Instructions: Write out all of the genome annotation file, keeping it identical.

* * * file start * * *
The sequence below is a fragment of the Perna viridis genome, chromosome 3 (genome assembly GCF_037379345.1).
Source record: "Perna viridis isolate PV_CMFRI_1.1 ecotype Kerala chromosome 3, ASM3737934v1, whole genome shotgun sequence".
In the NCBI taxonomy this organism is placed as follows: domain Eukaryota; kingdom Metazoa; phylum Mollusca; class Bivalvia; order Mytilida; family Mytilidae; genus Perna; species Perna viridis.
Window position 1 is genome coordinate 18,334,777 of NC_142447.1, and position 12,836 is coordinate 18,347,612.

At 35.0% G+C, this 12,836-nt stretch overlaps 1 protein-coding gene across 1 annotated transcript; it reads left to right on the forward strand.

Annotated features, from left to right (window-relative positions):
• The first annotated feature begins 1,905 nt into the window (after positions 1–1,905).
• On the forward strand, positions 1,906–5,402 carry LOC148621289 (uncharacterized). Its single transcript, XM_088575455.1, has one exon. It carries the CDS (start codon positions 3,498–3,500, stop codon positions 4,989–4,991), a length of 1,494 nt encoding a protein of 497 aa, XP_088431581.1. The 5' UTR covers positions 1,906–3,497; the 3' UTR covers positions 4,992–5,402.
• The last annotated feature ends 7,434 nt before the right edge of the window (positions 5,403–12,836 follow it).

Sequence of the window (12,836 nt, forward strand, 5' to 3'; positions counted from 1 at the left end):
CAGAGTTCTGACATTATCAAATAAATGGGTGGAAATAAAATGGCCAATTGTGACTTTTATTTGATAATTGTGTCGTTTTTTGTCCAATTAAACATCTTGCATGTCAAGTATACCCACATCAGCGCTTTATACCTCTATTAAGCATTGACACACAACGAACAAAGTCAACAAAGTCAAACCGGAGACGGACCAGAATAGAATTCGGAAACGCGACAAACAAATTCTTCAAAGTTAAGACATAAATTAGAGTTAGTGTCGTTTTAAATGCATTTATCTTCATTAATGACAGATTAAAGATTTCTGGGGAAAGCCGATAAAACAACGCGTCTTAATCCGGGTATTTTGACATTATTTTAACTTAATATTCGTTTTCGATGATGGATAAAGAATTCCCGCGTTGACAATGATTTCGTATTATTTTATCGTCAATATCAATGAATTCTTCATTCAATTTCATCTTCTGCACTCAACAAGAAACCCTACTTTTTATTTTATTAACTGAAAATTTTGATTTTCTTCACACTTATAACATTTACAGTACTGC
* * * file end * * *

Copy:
The sequence below is a fragment of the Perna viridis genome, chromosome 3 (genome assembly GCF_037379345.1).
Source record: "Perna viridis isolate PV_CMFRI_1.1 ecotype Kerala chromosome 3, ASM3737934v1, whole genome shotgun sequence".
In the NCBI taxonomy this organism is placed as follows: domain Eukaryota; kingdom Metazoa; phylum Mollusca; class Bivalvia; order Mytilida; family Mytilidae; genus Perna; species Perna viridis.
Window position 1 is genome coordinate 18,334,777 of NC_142447.1, and position 12,836 is coordinate 18,347,612.

At 35.0% G+C, this 12,836-nt stretch overlaps 1 protein-coding gene across 1 annotated transcript; it reads left to right on the forward strand.

Annotated features, from left to right (window-relative positions):
• The first annotated feature begins 1,905 nt into the window (after positions 1–1,905).
• On the forward strand, positions 1,906–5,402 carry LOC148621289 (uncharacterized). Its single transcript, XM_088575455.1, has one exon. It carries the CDS (start codon positions 3,498–3,500, stop codon positions 4,989–4,991), a length of 1,494 nt encoding a protein of 497 aa, XP_088431581.1. The 5' UTR covers positions 1,906–3,497; the 3' UTR covers positions 4,992–5,402.
• The last annotated feature ends 7,434 nt before the right edge of the window (positions 5,403–12,836 follow it).

Sequence of the window (12,836 nt, forward strand, 5' to 3'; positions counted from 1 at the left end):
CAGAGTTCTGACATTATCAAATAAATGGGTGGAAATAAAATGGCCAATTGTGACTTTTATTTGATAATTGTGTCGTTTTTTGTCCAATTAAACATCTTGCATGTCAAGTATACCCACATCAGCGCTTTATACCTCTATTAAGCATTGACACACAACGAACAAAGTCAACAAAGTCAAACCGGAGACGGACCAGAATAGAATTCGGAAACGCGACAAACAAATTCTTCAAAGTTAAGACATAAATTAGAGTTAGTGTCGTTTTAAATGCATTTATCTTCATTAATGACAGATTAAAGATTTCTGGGGAAAGCCGATAAAACAACGCGTCTTAATCCGGGTATTTTGACATTATTTTAACTTAATATTCGTTTTCGATGATGGATAAAGAATTCCCGCGTTGACAATGATTTCGTATTATTTTATCGTCAATATCAATGAATTCTTCATTCAATTTCATCTTCTGCACTCAACAAGAAACCCTACTTTTTATTTTATTAACTGAAAATTTTGATTTTCTTCACACTTATAACATTTACAGTACTGC